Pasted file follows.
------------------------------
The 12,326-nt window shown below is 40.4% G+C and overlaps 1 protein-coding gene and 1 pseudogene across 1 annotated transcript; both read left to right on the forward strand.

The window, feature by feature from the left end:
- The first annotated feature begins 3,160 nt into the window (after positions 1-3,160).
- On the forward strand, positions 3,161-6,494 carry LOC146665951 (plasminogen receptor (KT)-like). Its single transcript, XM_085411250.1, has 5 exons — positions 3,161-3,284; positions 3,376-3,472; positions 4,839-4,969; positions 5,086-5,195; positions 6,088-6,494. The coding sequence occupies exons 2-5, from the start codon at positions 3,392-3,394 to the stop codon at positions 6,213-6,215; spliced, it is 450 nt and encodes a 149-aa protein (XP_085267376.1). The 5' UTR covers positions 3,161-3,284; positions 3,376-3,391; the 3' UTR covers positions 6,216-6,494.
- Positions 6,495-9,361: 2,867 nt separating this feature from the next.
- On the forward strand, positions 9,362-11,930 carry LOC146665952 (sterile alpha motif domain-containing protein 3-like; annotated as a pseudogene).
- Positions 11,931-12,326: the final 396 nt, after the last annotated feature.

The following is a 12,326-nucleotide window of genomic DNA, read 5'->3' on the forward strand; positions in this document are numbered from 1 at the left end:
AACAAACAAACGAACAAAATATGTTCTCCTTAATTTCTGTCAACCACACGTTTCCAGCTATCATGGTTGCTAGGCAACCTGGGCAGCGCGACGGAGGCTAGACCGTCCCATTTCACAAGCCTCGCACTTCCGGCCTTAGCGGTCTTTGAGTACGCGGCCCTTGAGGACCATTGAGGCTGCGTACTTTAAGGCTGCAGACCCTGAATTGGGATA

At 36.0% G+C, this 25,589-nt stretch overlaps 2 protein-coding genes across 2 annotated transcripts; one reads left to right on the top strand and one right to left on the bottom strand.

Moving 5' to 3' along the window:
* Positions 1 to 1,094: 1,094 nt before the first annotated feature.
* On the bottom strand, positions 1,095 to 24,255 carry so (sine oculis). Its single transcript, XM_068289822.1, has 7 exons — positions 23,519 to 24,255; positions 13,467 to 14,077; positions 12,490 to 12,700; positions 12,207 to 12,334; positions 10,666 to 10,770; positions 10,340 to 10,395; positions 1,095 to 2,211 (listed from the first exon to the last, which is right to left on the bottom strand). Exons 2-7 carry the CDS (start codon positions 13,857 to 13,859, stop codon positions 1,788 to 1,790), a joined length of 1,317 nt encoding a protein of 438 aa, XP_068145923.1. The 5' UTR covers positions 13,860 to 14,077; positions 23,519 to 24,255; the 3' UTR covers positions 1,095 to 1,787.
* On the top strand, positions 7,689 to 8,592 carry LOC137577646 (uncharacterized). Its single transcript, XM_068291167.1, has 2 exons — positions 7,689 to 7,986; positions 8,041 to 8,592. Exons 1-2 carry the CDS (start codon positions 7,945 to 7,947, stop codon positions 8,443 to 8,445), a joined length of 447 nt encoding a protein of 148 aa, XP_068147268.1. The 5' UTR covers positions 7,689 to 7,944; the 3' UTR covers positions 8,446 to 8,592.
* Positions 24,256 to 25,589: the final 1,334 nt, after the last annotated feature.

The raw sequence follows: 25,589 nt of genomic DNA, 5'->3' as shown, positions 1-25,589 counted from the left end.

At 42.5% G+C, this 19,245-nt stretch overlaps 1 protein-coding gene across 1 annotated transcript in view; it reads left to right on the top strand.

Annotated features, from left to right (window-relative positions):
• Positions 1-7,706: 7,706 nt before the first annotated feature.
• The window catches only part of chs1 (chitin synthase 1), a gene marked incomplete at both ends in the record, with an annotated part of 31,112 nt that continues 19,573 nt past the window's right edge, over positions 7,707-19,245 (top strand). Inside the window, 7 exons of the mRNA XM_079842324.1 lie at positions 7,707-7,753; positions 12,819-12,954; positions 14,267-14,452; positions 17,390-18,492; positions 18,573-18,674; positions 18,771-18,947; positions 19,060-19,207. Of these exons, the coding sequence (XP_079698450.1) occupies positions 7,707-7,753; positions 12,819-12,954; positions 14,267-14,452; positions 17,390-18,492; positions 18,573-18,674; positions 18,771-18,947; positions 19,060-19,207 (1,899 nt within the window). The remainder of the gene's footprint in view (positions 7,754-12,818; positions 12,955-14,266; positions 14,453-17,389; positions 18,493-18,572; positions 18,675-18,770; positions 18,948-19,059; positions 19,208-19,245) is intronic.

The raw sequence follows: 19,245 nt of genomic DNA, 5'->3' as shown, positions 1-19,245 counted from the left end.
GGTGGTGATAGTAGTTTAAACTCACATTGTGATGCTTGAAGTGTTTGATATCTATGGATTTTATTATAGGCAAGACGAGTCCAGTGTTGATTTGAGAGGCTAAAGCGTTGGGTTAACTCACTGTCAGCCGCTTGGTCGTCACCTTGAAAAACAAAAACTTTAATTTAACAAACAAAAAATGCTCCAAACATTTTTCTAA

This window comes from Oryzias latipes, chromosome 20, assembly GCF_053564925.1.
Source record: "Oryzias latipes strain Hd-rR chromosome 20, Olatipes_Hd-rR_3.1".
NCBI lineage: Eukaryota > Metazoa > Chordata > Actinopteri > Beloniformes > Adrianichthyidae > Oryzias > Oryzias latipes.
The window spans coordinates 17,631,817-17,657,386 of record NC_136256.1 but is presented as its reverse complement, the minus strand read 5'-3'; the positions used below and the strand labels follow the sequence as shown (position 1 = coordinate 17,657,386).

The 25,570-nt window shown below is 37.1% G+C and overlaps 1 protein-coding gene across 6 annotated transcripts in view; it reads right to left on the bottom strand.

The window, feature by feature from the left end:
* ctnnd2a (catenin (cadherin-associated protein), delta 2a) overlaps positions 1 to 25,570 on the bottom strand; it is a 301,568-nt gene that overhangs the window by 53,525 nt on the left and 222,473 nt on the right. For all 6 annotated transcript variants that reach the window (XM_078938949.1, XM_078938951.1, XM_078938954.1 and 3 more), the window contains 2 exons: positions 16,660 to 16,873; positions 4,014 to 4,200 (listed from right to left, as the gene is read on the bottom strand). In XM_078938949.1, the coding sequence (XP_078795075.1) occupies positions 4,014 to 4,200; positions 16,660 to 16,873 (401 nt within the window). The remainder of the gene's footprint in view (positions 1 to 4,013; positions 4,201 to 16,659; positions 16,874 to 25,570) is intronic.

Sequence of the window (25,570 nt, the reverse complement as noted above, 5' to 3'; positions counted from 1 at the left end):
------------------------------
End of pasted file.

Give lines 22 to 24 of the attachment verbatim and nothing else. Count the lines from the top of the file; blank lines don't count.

GGTGGTGATAGTAGTTTAAACTCACATTGTGATGCTTGAAGTGTTTGATATCTATGGATTTTATTATAGGCAAGACGAGTCCAGTGTTGATTTGAGAGGCTAAAGCGTTGGGTTAACTCACTGTCAGCCGCTTGGTCGTCACCTTGAAAAACAAAAACTTTAATTTAACAAACAAAAAATGCTCCAAACATTTTTCTAA

This window comes from Oryzias latipes, chromosome 20, assembly GCF_053564925.1.
Source record: "Oryzias latipes strain Hd-rR chromosome 20, Olatipes_Hd-rR_3.1".